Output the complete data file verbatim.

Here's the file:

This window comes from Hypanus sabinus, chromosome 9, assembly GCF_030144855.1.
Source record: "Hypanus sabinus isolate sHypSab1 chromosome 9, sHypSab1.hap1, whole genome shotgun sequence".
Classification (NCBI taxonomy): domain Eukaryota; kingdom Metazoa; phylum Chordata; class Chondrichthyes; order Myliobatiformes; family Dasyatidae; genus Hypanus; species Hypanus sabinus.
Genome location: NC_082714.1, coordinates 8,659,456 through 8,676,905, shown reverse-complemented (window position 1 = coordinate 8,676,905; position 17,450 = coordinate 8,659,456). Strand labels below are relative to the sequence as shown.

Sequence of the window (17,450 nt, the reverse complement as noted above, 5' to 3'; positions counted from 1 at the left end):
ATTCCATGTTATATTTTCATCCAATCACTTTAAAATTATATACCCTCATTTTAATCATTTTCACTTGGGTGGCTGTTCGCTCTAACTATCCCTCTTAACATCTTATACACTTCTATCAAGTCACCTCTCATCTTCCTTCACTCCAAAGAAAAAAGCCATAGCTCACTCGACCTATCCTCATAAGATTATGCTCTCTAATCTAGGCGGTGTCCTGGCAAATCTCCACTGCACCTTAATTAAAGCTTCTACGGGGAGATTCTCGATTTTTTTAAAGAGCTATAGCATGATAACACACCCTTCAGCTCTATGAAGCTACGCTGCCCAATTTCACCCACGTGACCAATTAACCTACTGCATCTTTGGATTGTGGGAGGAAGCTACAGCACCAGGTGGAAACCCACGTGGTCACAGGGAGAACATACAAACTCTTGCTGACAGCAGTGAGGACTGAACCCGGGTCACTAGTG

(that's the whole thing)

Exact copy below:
This window comes from Hypanus sabinus, chromosome 9, assembly GCF_030144855.1.
Source record: "Hypanus sabinus isolate sHypSab1 chromosome 9, sHypSab1.hap1, whole genome shotgun sequence".
Classification (NCBI taxonomy): domain Eukaryota; kingdom Metazoa; phylum Chordata; class Chondrichthyes; order Myliobatiformes; family Dasyatidae; genus Hypanus; species Hypanus sabinus.
Genome location: NC_082714.1, coordinates 8,659,456 through 8,676,905, shown reverse-complemented (window position 1 = coordinate 8,676,905; position 17,450 = coordinate 8,659,456). Strand labels below are relative to the sequence as shown.

Sequence of the window (17,450 nt, the reverse complement as noted above, 5' to 3'; positions counted from 1 at the left end):
ATTCCATGTTATATTTTCATCCAATCACTTTAAAATTATATACCCTCATTTTAATCATTTTCACTTGGGTGGCTGTTCGCTCTAACTATCCCTCTTAACATCTTATACACTTCTATCAAGTCACCTCTCATCTTCCTTCACTCCAAAGAAAAAAGCCATAGCTCACTCGACCTATCCTCATAAGATTATGCTCTCTAATCTAGGCGGTGTCCTGGCAAATCTCCACTGCACCTTAATTAAAGCTTCTACGGGGAGATTCTCGATTTTTTTAAAGAGCTATAGCATGATAACACACCCTTCAGCTCTATGAAGCTACGCTGCCCAATTTCACCCACGTGACCAATTAACCTACTGCATCTTTGGATTGTGGGAGGAAGCTACAGCACCAGGTGGAAACCCACGTGGTCACAGGGAGAACATACAAACTCTTGCTGACAGCAGTGAGGACTGAACCCGGGTCACTAGTG